The Guatemalan Congress made it more difficult this week to hold politicians accountable for their campaign finance management.
On Wednesday, it voted on two “urgent” decrees to change the country’s national penal code. During the first vote, 107 congress people, out of 158, voted in favor of making it more difficult to investigate and prosecute elected officials for illegal campaign finance spending. The decree reads that campaign accountants are fully responsible for any irregularities or illicit use of campaign funds.
The second vote, won by 106 votes, would lessen the maximum jail time for those convicted of campaign finance fraud from 12 to 10 years, and make it possible for them to avoid prison time by paying a fine. The congress said these changes were made to “decrease overcrowding in jails.”
These votes come two days after the legislature blocked the U.N. International Commission Against Impunity in Guatemala from investigating Guatemalan President Jimmy Morales’s for an unaccounted US$825,000 he spent during his 2015 presidential election campaign. The congressional vote Monday essentially made the president immune from the commission’s investigation.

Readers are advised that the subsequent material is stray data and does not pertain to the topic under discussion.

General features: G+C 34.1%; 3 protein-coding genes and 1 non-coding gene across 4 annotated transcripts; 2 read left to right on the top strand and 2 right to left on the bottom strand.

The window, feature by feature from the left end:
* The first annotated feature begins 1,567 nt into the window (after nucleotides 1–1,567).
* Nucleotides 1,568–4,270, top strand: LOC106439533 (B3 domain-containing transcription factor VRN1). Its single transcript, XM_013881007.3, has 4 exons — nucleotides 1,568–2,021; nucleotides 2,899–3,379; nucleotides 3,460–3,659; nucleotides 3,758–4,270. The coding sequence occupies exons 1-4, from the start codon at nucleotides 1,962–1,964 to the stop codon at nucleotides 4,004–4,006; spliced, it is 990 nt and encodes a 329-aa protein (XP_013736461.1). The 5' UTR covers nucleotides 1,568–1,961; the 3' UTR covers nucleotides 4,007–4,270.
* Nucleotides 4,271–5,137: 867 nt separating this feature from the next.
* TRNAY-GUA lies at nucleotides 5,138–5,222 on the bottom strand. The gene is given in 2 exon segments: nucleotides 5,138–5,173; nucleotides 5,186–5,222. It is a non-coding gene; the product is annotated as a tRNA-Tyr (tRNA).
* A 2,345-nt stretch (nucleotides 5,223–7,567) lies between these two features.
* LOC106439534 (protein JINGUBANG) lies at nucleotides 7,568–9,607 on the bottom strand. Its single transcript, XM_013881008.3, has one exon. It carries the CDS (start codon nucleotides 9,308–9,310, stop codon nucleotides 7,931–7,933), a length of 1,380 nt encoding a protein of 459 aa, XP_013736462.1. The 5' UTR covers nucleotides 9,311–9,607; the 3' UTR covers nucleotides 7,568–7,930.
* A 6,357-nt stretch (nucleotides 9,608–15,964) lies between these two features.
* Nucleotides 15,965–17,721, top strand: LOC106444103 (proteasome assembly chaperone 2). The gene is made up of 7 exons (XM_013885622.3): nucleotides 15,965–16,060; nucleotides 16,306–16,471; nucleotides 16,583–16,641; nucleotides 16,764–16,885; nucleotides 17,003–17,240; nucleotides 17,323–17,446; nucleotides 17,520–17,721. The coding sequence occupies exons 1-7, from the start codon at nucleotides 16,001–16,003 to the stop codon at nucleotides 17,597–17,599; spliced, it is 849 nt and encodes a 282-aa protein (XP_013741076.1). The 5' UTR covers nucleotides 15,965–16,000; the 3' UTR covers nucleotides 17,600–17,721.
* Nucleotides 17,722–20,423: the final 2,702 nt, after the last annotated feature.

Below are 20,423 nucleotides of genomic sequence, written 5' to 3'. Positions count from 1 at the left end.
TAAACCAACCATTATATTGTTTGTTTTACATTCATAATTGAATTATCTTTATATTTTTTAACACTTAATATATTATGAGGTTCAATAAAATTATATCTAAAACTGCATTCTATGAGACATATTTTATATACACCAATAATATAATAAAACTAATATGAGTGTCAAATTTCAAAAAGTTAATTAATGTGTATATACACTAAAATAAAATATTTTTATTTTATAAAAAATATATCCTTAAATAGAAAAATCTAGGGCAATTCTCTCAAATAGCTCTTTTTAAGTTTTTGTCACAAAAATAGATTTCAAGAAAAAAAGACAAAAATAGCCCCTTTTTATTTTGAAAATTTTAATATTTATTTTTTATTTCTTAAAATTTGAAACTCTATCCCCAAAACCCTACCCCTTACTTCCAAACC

The same commission, in place since 2009, is designed to increase political transparency and decrease political impunity in Guatemala. It is currently investigating the president’s son and brother on corruption charges. Morales tried to declare the commission’s director Ivan Velasquez,non grata and have him removed from the country in late August.
The move was stopped by the supreme court. Guatemalan political scientist Ricardo Barreno stated that congress is highly fractured and that these votes on Monday and Wednesday indicate a temporary and precarious coalition among members. He added that congress voted to protect the president in order to use this as leverage and possible “blackmail” for votes in 2018.